Classroom baptistery helps students on mechanics & meaning of immersion

NEW ORLEANS (BP)--Jerry Barlow says the focus of baptism should not be doing it smoothly, but doing it spiritually. With a new classroom baptistery, he hopes to get students through the particulars of baptism and into its meaning.

Barlow, associate professor of preaching and pastoral work at New Orleans Baptist Theological Seminary, recently led his pastoral ministries class in baptism training in the school's newly renovated Bunyan classroom building.

With the facility's recent renovation came added classroom features, including a classroom with a full-size baptistery, where administrators envision giving students practical training in church ordinances, along with other "smart rooms" equipped with the latest computer technology.

"Baptism was something I had to learn by trial and error," said Barlow. "We want to give students confidence in the particulars of baptism so they'll be able to focus on its meaning.

"It's a very helpful graphic aid," he added. "When we talk about the biblical meaning of baptism -- immersion as described in Romans 6 -- they can really visualize it."

The new baptistery not only helps visualize the meaning, but also helps in getting through the difficult circumstances that can accompany a baptism. Barlow, also an experienced pastor with several years of church leadership behind him, said he has experienced several "special situations" in baptism. He shared those situations with students, some of whom discovered quickly how physically difficult the ordinance can be.

One student only partially immersed his candidate [during the class]," he said. "Many ministers have experienced that, and it can really throw you. If the water is extremely cold, and the candidate is shivering, how do you handle that? How do you baptize someone with a severe disability? With the baptistery, I can demonstrate a lot that has happened."

The class not only focuses on the actual practice of the baptism ordinance, but also on duties such as counseling the candidate before baptism, working with a baptism committee, being aware of the new models of baptisteries, many of which don't require the pastor to enter the water.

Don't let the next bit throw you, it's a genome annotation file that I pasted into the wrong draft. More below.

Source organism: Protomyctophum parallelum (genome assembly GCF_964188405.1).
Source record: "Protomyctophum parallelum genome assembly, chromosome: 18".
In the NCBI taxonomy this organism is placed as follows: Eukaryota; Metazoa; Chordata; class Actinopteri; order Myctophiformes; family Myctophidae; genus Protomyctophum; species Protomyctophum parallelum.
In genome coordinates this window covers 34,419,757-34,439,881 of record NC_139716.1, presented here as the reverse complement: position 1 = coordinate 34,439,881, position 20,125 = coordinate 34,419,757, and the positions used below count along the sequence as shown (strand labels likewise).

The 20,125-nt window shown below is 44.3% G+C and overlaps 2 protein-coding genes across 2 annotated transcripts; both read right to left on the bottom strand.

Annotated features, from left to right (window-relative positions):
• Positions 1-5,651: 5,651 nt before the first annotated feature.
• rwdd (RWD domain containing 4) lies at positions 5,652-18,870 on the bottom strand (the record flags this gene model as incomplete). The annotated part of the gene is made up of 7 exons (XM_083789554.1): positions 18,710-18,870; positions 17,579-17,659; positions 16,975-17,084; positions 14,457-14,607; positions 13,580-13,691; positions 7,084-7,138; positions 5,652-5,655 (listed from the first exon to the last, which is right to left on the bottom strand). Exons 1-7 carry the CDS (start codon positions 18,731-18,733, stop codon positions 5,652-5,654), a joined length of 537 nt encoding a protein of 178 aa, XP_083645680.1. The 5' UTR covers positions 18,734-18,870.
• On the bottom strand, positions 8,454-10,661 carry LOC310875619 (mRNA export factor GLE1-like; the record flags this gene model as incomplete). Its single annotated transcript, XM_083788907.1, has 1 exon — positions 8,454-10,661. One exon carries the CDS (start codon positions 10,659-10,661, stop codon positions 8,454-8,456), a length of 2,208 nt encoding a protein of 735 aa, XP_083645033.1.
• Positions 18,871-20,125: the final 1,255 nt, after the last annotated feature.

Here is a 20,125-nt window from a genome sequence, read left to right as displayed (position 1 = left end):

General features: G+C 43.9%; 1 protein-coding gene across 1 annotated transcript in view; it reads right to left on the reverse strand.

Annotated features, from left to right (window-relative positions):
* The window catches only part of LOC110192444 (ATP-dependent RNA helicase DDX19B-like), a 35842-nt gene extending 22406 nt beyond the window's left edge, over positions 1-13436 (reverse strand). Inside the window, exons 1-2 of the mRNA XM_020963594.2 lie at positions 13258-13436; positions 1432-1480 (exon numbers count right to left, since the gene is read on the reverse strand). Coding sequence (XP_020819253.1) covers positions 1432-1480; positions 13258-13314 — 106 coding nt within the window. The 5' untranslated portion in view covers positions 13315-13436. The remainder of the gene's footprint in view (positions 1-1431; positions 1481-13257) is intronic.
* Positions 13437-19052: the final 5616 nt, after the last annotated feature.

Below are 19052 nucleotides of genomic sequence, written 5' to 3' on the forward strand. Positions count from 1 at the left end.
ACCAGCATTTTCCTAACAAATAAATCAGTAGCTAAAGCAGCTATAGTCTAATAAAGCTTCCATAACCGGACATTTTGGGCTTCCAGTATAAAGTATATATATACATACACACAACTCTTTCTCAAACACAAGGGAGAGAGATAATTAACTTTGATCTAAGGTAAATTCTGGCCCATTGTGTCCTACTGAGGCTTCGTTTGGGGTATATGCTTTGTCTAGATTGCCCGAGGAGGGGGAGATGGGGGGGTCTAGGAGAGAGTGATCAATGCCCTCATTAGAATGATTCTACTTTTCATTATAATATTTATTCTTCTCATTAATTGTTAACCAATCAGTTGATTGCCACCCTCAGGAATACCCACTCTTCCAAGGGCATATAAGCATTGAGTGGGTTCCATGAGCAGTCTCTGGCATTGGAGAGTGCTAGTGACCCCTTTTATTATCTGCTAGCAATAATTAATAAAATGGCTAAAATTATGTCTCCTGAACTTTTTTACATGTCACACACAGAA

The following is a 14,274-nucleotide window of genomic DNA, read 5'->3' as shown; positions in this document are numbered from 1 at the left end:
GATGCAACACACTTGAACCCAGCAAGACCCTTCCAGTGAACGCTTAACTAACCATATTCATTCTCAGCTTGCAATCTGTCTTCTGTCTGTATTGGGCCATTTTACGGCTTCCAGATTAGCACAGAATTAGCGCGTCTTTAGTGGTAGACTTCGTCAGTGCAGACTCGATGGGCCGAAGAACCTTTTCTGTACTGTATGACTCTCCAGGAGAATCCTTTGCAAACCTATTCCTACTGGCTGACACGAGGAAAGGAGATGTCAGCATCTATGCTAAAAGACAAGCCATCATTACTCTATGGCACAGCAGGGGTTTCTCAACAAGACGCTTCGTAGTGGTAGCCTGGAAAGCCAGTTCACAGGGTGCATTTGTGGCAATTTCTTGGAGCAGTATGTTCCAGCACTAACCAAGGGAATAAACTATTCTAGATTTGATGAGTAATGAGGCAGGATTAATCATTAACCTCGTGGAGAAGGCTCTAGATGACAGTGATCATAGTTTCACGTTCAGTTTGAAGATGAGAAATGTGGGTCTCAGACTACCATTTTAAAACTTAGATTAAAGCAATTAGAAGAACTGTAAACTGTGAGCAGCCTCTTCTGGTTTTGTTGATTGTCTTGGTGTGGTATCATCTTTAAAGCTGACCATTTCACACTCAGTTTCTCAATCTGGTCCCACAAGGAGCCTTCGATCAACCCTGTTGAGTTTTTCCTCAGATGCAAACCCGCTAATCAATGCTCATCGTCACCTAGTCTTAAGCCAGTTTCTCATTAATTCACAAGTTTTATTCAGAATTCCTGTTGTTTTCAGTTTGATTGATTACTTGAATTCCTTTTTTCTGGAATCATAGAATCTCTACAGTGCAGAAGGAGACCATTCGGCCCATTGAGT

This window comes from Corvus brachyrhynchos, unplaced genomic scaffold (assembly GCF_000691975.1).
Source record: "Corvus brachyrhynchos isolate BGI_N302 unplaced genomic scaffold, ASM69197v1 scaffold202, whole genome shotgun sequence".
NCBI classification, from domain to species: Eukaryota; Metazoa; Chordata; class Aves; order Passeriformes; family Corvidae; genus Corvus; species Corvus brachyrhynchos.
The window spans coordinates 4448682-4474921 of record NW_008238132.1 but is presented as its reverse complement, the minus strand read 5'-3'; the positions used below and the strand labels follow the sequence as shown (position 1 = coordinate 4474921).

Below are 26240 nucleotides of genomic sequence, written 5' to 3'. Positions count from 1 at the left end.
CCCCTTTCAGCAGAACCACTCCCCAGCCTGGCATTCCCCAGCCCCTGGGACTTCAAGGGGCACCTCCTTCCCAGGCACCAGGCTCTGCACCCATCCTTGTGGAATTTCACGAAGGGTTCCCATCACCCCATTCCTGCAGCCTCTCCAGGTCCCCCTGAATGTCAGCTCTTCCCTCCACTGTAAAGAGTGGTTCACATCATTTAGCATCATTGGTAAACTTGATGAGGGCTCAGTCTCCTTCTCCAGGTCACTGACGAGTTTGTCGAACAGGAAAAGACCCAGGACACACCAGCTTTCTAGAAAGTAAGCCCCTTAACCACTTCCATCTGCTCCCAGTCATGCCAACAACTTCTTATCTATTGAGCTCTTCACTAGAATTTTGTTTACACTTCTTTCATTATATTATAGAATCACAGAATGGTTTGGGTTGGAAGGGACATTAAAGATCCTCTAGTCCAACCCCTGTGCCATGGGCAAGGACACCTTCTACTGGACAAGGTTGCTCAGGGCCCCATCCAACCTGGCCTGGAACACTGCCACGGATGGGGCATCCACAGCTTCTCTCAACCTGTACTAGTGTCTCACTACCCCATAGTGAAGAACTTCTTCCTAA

Students say the class has been a great help. Most of the students, many of whom hope to become pastors in the local church, have never baptized anyone. The hands-on training, they said, will come in handy in their ministries.

"I didn't get the guy under the water the first time," said Marc Daniels, a master of divinity student. "It was good to have something mess up now in class than to mess up like that in my first church."

"I was really nervous," said Jason Sampler, also an M.Div. student. "The guy I was baptizing was about 8 inches taller than I was. It was neat to be able to practice."

Amy Labella, a master of Christian education student, served as the baptism candidate through the actual service, and while she said she learned a lot about how to properly baptize a person, for her, the meaning went much deeper.

"I was just standing there in the water while Dr. Barlow was talking about the meaning of baptism," she recounted. "I was just holding on to his wrist as he was talking about going down into the water and being raised again just as Jesus was.

"I was standing there remembering my own baptism as a fifth-grade student, and it never hit me then just how amazing salvation is. Jesus died for all the sins I've committed and all the sins I'll ever commit."

She said Barlow commented on how cooperative a candidate she was being, even though she was baptized several times in class.

"I didn't mind at all," she said.


(BP) photo posted in the BP Photo Library at www.bpnews.net. Photo title: CLASSROOM BAPTISTERY.

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